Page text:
On November 14, 2016, thousands of Seattle high school students took to the streets in protest of the presidential election results. The walk-out was an inspiring demonstration of the power that we as students collectively hold. And it was a painful reminder of our powerlessness as disenfranchised people inheriting the results of an election in which we had no voice.
Hours before students met in Capitol Hill and marched down to Westlake Park, a friend and I organized a rally for our own high school. As students of color at a predominantly white, independent school, we felt the need to carve out space and time to process recent incidents of racism in our own community and the ramifications of the election results. We needed to heal.
I witnessed my peers, teachers, and administrative staff come together in a way I had never seen before at my school. That day, students and adults in the Upper School circled together in the small courtyard as we extended the invitation to gather. Our invitation reached further than we expected, as middle school students filed in to join the crowd. Courageous truths were shared. Sage was burned. Arms were linked in unity. A moment of silence was held. Posters were made. And classes resumed two hours later.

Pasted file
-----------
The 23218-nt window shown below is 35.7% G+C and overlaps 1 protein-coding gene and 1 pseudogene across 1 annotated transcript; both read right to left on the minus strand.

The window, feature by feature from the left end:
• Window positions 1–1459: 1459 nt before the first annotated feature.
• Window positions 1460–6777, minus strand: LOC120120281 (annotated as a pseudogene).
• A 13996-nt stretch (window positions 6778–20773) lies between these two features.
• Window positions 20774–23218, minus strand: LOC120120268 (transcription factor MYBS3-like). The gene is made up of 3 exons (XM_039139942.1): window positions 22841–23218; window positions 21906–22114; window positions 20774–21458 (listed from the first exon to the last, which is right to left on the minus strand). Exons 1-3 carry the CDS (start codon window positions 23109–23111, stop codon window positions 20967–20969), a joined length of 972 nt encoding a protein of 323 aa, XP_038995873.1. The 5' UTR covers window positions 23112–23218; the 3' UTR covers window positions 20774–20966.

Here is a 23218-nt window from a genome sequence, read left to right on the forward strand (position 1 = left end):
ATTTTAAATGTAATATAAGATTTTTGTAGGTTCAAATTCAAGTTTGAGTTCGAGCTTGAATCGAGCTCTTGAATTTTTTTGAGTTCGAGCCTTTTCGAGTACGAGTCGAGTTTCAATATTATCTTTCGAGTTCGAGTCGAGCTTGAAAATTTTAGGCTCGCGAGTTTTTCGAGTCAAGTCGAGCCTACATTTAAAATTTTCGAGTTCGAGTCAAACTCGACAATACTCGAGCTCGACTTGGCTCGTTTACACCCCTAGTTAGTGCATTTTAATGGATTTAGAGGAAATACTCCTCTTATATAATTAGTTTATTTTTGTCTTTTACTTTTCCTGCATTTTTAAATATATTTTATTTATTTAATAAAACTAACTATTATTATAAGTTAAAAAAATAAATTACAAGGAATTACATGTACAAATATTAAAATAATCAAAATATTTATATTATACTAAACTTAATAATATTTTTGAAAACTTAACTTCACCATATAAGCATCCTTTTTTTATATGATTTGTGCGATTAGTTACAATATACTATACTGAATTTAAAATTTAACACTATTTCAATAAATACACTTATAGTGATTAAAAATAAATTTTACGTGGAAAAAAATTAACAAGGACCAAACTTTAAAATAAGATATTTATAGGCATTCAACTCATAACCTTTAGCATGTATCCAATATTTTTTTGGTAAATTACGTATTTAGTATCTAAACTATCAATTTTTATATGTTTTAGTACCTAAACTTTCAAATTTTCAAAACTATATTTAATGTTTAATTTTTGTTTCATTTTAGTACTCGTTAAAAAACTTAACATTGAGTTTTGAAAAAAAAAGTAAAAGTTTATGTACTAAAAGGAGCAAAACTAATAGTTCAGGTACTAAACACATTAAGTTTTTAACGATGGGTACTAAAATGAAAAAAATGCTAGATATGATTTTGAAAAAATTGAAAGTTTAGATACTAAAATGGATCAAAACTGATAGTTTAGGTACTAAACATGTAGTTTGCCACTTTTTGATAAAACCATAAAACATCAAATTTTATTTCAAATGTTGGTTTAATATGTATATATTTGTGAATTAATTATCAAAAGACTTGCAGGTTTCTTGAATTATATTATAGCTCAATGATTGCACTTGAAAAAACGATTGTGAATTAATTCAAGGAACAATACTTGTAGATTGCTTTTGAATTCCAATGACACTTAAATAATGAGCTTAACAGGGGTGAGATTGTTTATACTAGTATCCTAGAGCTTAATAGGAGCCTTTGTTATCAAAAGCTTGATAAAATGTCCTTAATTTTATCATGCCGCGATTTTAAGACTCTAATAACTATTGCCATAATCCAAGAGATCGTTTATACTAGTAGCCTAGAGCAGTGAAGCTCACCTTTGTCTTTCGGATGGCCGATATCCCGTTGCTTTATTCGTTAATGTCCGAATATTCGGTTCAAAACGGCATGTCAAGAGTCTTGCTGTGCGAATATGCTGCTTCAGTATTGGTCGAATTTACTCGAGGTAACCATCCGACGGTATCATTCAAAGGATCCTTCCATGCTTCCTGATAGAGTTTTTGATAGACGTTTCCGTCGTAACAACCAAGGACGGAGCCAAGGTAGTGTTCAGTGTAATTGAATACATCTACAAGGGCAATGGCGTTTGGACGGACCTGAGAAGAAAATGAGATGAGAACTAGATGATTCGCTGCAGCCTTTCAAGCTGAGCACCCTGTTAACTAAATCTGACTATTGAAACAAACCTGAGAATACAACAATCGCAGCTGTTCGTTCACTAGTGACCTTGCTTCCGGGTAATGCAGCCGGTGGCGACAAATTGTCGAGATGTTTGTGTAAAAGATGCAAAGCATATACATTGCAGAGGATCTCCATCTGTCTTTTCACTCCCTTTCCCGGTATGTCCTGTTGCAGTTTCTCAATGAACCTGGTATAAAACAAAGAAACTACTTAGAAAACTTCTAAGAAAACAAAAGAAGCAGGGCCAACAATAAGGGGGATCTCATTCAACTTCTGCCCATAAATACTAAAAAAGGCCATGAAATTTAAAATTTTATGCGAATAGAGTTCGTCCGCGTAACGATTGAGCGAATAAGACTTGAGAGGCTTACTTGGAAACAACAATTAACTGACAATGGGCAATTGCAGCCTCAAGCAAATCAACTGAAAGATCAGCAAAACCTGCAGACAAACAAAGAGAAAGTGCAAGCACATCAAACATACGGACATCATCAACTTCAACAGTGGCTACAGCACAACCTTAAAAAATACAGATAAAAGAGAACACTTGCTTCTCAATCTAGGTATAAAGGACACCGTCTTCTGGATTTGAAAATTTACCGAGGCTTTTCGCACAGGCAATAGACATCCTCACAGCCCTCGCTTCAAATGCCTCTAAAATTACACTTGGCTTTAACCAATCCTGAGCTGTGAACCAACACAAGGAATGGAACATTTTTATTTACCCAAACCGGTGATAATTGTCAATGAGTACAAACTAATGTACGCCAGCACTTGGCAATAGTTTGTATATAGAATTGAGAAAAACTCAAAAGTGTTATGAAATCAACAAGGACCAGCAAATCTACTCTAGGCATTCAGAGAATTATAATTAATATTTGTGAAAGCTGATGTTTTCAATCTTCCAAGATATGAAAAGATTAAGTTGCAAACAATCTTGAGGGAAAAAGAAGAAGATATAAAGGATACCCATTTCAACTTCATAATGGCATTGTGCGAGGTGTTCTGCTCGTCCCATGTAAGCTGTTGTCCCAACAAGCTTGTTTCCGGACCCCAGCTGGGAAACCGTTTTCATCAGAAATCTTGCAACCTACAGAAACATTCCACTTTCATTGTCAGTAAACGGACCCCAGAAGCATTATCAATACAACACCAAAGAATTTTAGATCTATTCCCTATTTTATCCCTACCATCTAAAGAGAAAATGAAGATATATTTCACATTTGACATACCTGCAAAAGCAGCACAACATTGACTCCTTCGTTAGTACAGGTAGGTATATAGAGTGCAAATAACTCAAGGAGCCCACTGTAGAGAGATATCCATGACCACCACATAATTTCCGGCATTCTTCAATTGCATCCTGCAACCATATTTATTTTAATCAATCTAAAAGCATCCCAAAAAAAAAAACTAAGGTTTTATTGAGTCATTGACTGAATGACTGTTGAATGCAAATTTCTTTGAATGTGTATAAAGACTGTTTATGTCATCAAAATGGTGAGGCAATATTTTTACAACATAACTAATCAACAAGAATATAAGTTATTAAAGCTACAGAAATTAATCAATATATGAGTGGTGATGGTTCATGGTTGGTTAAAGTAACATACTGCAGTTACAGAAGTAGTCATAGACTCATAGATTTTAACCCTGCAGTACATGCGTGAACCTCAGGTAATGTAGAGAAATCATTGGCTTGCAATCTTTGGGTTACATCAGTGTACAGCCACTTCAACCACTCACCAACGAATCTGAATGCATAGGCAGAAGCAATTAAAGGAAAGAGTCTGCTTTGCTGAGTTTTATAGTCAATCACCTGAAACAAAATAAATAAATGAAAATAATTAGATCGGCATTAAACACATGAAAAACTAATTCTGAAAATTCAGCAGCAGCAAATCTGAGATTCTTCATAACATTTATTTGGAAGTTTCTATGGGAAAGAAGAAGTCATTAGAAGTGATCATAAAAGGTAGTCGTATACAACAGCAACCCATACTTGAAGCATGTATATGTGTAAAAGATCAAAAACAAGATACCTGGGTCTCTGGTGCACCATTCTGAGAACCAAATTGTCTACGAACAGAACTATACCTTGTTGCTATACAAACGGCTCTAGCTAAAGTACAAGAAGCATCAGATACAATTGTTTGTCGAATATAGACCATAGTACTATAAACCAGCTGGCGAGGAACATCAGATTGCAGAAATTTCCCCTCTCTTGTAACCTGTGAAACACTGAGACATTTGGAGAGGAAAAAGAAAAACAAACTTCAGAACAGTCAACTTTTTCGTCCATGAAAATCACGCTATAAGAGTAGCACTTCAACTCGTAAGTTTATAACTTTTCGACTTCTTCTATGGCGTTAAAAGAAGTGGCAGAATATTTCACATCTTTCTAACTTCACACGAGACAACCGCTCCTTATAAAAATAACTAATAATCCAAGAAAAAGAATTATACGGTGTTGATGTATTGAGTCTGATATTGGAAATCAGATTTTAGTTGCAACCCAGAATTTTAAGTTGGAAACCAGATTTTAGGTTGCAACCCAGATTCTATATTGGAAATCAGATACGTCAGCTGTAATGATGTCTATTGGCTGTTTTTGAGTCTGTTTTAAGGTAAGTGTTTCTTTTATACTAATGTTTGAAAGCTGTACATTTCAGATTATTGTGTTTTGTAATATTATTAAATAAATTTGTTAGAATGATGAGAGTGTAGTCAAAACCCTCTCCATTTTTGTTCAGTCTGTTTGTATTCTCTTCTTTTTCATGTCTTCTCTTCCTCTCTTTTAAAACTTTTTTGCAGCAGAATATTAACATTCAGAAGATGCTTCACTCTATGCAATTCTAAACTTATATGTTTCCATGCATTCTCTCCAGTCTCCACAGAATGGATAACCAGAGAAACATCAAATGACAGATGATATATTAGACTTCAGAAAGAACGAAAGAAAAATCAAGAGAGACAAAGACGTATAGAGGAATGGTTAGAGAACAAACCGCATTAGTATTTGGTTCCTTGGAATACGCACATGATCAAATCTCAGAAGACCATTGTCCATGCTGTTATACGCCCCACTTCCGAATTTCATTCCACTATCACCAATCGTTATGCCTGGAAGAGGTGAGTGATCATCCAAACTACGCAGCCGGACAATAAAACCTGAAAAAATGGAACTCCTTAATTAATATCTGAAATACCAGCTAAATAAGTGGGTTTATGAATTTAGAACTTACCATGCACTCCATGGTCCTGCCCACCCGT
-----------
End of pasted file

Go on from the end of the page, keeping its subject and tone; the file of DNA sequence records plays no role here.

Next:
For our small community, the two hour rally was not enough. For my city, one walk-out was not enough. But they both were necessary first-steps toward healing.